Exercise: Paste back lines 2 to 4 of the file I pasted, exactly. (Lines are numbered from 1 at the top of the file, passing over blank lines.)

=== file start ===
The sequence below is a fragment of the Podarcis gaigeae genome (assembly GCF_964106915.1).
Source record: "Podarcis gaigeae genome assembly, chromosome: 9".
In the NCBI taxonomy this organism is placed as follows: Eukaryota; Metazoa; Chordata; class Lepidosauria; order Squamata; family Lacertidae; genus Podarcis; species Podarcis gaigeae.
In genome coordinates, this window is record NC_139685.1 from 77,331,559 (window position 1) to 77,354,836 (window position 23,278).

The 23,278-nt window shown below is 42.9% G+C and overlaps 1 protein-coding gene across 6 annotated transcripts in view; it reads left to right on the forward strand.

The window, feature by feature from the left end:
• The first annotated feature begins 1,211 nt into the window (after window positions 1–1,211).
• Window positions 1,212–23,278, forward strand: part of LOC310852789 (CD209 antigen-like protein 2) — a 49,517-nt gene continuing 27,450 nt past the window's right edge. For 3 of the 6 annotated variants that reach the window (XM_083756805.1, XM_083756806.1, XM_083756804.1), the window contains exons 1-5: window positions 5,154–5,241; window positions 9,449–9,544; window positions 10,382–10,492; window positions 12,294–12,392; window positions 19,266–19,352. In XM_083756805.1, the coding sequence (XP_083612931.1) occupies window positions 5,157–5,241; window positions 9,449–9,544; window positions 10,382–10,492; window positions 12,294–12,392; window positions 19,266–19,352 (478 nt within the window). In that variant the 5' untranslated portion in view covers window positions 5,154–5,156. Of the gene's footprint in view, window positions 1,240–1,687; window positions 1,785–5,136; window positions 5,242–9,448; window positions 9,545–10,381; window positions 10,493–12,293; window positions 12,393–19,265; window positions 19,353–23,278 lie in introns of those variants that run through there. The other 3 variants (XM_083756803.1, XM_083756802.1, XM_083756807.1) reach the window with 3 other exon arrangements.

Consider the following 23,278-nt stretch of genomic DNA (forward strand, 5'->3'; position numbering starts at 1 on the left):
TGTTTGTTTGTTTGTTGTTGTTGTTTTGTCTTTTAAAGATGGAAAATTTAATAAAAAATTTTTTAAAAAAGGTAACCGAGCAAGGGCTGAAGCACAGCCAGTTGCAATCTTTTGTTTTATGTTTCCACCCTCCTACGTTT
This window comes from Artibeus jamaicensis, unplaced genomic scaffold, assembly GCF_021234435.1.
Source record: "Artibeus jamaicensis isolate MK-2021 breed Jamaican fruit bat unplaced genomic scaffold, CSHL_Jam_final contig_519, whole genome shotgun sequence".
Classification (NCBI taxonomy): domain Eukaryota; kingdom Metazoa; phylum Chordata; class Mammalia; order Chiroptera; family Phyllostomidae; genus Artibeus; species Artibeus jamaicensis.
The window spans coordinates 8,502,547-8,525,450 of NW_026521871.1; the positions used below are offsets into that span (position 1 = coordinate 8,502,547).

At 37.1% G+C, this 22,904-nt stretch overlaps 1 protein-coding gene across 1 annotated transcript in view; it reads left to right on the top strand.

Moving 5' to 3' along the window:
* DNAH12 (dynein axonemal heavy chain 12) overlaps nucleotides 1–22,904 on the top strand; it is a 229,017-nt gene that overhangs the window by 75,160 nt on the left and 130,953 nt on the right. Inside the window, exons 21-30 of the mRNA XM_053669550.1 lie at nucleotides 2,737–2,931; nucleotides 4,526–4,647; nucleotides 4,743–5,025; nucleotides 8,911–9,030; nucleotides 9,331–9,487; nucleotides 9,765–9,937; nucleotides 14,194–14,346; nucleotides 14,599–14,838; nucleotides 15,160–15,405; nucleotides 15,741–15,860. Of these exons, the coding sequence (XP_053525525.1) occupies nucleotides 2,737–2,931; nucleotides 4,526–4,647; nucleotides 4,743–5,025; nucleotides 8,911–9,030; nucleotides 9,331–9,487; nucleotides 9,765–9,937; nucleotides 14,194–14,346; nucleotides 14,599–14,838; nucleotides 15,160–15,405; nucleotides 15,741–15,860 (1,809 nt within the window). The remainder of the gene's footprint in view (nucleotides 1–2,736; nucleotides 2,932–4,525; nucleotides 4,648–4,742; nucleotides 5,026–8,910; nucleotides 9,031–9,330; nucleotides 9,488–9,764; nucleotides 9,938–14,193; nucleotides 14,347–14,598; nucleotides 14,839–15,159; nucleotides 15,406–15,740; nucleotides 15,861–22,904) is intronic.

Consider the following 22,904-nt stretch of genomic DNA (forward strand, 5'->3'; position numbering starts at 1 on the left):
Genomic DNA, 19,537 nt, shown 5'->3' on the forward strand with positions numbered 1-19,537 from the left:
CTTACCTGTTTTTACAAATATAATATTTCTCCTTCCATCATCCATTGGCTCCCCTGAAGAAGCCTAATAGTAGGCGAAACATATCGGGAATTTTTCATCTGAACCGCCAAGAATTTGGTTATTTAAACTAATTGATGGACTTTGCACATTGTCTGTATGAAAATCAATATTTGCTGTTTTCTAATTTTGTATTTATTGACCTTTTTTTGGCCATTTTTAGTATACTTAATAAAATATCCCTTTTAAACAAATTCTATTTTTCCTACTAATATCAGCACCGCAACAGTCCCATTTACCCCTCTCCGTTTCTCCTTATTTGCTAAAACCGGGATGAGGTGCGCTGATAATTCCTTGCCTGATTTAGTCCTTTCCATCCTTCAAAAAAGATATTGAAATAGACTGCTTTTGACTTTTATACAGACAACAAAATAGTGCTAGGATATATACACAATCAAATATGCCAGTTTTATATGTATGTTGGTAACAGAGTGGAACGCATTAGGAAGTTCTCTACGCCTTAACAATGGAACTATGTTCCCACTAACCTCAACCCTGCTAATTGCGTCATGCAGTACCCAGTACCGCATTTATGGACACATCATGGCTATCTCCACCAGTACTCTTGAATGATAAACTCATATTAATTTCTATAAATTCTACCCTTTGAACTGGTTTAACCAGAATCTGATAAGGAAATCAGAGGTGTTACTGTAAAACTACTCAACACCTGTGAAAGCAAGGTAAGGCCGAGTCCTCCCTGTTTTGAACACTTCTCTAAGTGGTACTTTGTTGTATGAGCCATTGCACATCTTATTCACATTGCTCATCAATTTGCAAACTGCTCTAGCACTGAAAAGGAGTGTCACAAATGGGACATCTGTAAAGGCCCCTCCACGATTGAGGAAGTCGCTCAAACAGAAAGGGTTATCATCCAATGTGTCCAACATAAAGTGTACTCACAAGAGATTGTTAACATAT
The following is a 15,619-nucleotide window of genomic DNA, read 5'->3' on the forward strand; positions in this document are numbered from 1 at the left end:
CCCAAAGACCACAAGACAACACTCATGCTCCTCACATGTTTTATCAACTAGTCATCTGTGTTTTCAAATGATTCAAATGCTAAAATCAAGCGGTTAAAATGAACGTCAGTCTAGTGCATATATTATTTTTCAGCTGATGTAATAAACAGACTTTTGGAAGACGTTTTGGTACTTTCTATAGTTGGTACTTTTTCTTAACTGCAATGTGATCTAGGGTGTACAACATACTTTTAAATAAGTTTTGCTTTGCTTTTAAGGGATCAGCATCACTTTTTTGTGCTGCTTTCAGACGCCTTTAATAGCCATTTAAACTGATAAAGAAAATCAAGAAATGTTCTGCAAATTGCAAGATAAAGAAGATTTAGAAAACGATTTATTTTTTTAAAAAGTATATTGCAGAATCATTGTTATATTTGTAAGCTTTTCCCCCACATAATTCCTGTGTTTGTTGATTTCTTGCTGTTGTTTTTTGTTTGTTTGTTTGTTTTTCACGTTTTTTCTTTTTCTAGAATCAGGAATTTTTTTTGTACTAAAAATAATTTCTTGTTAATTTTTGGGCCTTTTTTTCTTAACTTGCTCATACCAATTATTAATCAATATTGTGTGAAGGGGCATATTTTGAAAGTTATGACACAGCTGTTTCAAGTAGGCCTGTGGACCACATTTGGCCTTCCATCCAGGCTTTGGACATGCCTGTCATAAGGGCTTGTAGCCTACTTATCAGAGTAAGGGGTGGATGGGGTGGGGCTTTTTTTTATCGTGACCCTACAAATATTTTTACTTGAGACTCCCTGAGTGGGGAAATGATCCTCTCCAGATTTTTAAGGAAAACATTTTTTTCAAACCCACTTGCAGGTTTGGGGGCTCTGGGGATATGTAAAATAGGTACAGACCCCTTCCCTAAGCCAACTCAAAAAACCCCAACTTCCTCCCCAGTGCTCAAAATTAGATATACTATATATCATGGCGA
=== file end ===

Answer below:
Source record: "Podarcis gaigeae genome assembly, chromosome: 9".
In the NCBI taxonomy this organism is placed as follows: Eukaryota; Metazoa; Chordata; class Lepidosauria; order Squamata; family Lacertidae; genus Podarcis; species Podarcis gaigeae.
In genome coordinates, this window is record NC_139685.1 from 77,331,559 (window position 1) to 77,354,836 (window position 23,278).